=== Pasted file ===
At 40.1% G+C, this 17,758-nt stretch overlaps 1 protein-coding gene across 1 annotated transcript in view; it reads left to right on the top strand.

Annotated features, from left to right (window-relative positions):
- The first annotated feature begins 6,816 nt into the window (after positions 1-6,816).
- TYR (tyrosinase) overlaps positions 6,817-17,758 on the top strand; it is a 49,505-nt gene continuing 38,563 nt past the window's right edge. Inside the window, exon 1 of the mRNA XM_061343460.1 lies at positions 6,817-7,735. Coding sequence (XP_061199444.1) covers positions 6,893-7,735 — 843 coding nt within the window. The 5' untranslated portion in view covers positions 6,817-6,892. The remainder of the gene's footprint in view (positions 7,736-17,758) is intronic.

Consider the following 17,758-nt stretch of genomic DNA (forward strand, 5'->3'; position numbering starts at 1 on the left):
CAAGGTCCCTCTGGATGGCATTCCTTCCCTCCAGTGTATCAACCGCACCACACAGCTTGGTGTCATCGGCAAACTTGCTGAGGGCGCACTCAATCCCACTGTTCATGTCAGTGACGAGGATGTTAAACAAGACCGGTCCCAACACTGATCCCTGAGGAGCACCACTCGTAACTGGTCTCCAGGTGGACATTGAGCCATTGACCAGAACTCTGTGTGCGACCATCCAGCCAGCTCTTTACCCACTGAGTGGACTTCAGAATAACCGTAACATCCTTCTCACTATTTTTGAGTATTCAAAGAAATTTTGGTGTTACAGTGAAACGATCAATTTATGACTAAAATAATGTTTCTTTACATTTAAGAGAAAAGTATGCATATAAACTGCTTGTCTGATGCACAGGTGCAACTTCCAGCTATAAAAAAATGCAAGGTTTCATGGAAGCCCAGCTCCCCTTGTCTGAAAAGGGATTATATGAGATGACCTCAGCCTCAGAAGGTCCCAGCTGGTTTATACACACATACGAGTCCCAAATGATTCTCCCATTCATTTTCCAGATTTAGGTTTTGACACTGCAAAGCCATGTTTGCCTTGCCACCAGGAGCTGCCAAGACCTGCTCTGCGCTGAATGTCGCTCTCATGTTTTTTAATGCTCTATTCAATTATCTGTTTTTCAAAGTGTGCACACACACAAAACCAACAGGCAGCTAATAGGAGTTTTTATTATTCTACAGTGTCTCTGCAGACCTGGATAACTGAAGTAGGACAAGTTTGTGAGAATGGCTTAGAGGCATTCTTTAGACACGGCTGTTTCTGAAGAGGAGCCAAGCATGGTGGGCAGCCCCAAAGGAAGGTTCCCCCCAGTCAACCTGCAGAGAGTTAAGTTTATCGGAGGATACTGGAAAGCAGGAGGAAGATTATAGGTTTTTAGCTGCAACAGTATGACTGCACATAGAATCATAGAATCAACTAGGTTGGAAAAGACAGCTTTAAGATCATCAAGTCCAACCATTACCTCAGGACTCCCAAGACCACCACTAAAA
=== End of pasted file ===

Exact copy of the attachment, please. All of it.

At 40.1% G+C, this 17,758-nt stretch overlaps 1 protein-coding gene across 1 annotated transcript in view; it reads left to right on the top strand.

Annotated features, from left to right (window-relative positions):
- The first annotated feature begins 6,816 nt into the window (after positions 1-6,816).
- TYR (tyrosinase) overlaps positions 6,817-17,758 on the top strand; it is a 49,505-nt gene continuing 38,563 nt past the window's right edge. Inside the window, exon 1 of the mRNA XM_061343460.1 lies at positions 6,817-7,735. Coding sequence (XP_061199444.1) covers positions 6,893-7,735 — 843 coding nt within the window. The 5' untranslated portion in view covers positions 6,817-6,892. The remainder of the gene's footprint in view (positions 7,736-17,758) is intronic.

Consider the following 17,758-nt stretch of genomic DNA (forward strand, 5'->3'; position numbering starts at 1 on the left):
CAAGGTCCCTCTGGATGGCATTCCTTCCCTCCAGTGTATCAACCGCACCACACAGCTTGGTGTCATCGGCAAACTTGCTGAGGGCGCACTCAATCCCACTGTTCATGTCAGTGACGAGGATGTTAAACAAGACCGGTCCCAACACTGATCCCTGAGGAGCACCACTCGTAACTGGTCTCCAGGTGGACATTGAGCCATTGACCAGAACTCTGTGTGCGACCATCCAGCCAGCTCTTTACCCACTGAGTGGACTTCAGAATAACCGTAACATCCTTCTCACTATTTTTGAGTATTCAAAGAAATTTTGGTGTTACAGTGAAACGATCAATTTATGACTAAAATAATGTTTCTTTACATTTAAGAGAAAAGTATGCATATAAACTGCTTGTCTGATGCACAGGTGCAACTTCCAGCTATAAAAAAATGCAAGGTTTCATGGAAGCCCAGCTCCCCTTGTCTGAAAAGGGATTATATGAGATGACCTCAGCCTCAGAAGGTCCCAGCTGGTTTATACACACATACGAGTCCCAAATGATTCTCCCATTCATTTTCCAGATTTAGGTTTTGACACTGCAAAGCCATGTTTGCCTTGCCACCAGGAGCTGCCAAGACCTGCTCTGCGCTGAATGTCGCTCTCATGTTTTTTAATGCTCTATTCAATTATCTGTTTTTCAAAGTGTGCACACACACAAAACCAACAGGCAGCTAATAGGAGTTTTTATTATTCTACAGTGTCTCTGCAGACCTGGATAACTGAAGTAGGACAAGTTTGTGAGAATGGCTTAGAGGCATTCTTTAGACACGGCTGTTTCTGAAGAGGAGCCAAGCATGGTGGGCAGCCCCAAAGGAAGGTTCCCCCCAGTCAACCTGCAGAGAGTTAAGTTTATCGGAGGATACTGGAAAGCAGGAGGAAGATTATAGGTTTTTAGCTGCAACAGTATGACTGCACATAGAATCATAGAATCAACTAGGTTGGAAAAGACAGCTTTAAGATCATCAAGTCCAACCATTACCTCAGGACTCCCAAGACCACCACTAAAA